Dear Latinx, Let’s Check Our Privilege | Thee Kats Meow
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To: Mrs. Lopez
“For every one of us that succeeds, it’s because there’s somebody there to show you the way out. The light doesn’t always necessarily have to be in your family; for me, it was teachers and school.”
– Oprah Winfrey
We all have gone through an abundance of teachers in our academic life. Some have made us question our interest in academics while others, the ones that make an impact in our life. They are the once that nourish not only on an academic level but on a personal level. They are the educators that we as students will forever be in debt with for being patient, caring, but most importantly understanding.
For me, that person was Mrs. Lopez
I meet Mrs. Lopez when I first enrolled in the Migrant Education program in my hometown of Lynwood. I was in the second grade and my mom told me I was going to summer school with the Migrant program. I was upset. I didn’t want to go but nevertheless, when the day came I got up bright and early and made my way there.
Mrs. Lopez took me along with the rest of the Migrant Ed. Students to Cal State Long Beach for Writer’s Camp during the summer. I remembered her saying that we had to pretend to be older than we really were so that we could be able to go. We did and what I experienced at this camp changed my life. It was there at this summer camp that my love for writing and literature blossomed. I was fascinated. I didn’t think that I could produce stories like the ones I obsessed over from the borrowed books I had. Every summer I looked forward to that camp. While others dreaded summer school I longed to be there writing and making up worlds for myself and my characters.
As I got older she helped me come out of my shell and explore my passions. She introduced us to various art programs that gave me the opportunity to create art. I could play with pastels and paints and I loved it. She organized trips to explore San Diego and Santa Barbara places that I am convinced I would not have explored if it wasn’t for her. Mrs. Lopez sacrificed her summers, her weekends, and even holidays to be with us; taking us on various programs and simply interacting with us.
These programs helped me achieve academic success. I was able to use what I had learned and applied it to my academics. The summers spent in Writer’s Camp help me become a better writer which helped me in my English classes making it easier for me to formulate ideas and express those ideas on paper. When I made the decision to come to the University of Redlands, I called her, excited to tell her the good news and to thank her for her investment in my education. In that phone call, I promised to send her an invitation to my graduation to come see me walk across the stage in April 2019.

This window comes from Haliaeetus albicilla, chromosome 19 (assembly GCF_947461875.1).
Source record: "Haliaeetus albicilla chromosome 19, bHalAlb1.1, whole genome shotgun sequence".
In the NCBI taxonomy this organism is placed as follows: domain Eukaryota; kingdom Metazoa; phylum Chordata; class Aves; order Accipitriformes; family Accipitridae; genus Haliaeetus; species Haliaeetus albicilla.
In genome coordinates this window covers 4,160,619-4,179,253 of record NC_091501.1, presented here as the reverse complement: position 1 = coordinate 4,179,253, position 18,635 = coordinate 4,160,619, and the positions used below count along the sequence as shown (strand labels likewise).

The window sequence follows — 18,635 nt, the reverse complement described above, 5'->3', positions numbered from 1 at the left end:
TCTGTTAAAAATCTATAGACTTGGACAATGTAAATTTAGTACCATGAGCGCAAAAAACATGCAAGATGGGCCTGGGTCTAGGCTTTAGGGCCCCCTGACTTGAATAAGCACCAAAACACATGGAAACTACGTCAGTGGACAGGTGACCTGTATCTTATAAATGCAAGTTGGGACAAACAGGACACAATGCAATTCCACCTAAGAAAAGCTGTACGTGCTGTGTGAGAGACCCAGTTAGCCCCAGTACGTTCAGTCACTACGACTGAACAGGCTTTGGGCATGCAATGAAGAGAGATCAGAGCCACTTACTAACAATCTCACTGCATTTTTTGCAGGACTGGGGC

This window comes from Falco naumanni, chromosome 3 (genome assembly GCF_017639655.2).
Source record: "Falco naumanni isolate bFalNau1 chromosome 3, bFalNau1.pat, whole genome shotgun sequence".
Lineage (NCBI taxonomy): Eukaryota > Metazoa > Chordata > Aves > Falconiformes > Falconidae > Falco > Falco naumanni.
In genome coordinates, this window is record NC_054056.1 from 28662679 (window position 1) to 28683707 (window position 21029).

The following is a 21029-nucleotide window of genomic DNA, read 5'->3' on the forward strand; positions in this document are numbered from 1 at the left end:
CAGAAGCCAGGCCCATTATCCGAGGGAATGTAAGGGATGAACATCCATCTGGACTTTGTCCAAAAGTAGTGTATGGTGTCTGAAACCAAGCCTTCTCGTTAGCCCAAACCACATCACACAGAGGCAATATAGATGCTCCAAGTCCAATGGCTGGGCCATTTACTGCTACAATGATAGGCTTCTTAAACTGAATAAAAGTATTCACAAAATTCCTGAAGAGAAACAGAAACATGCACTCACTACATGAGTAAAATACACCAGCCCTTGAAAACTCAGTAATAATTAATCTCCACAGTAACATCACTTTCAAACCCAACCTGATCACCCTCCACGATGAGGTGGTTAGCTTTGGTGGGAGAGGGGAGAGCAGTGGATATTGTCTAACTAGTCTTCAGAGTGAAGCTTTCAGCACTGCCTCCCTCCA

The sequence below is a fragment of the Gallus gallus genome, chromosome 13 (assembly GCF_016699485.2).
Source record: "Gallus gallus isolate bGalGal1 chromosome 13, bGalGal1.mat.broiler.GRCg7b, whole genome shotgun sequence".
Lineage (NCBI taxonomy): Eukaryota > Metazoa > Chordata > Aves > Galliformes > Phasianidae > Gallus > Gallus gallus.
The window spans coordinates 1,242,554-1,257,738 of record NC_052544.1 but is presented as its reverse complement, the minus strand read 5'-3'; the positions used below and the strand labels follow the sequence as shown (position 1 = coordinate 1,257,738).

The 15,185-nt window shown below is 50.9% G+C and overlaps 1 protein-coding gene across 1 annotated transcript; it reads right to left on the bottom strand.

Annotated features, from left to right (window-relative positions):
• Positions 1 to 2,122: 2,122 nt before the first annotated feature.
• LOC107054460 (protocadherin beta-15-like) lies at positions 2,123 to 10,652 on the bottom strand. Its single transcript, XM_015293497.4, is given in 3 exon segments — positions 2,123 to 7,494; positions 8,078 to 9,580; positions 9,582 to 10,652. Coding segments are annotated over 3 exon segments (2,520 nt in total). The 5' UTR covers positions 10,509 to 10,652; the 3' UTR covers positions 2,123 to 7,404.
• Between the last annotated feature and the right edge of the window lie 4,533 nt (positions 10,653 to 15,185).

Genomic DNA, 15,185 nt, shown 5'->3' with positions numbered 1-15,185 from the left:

Unfortunately, that promise will not be upheld.
I was informed that Mrs. Lopez passed away.
I was crushed.
I never thought she would have such an impact on my life. I didn’t have the time nor the proper place to thank her for everything. So with tears in my eyes and blurry vision, I wish you farewell.
Thank you for believing in me.
Thank you for encouraging me to go into the humanities.
Thank you for allowing me to explore my interests.
Thank you for everything you did not only for me but for my family, my community, the Migrant Program, everyone.
Mrs. Lopez dedicated her work to the well being of others putting herself on the back burner. Her dedication to the Migrant Education Program helped so many of us. It was truly a blessing having you in my life.
Although I am not religious, I would say you really were God sent.
My fondest memory of Mrs. Lopez was when she gave me one of my favorite books Esperanza Rising. I was amazed that a girl that looked and talked like me was the main character in a book. I still have that book and I consider it to be one of my prized possessions.
Esperanza means hope and you, Mrs. Lopez like Esperanza in the book gave me hope.
Rest in Peace Mrs. Esperanza Lopez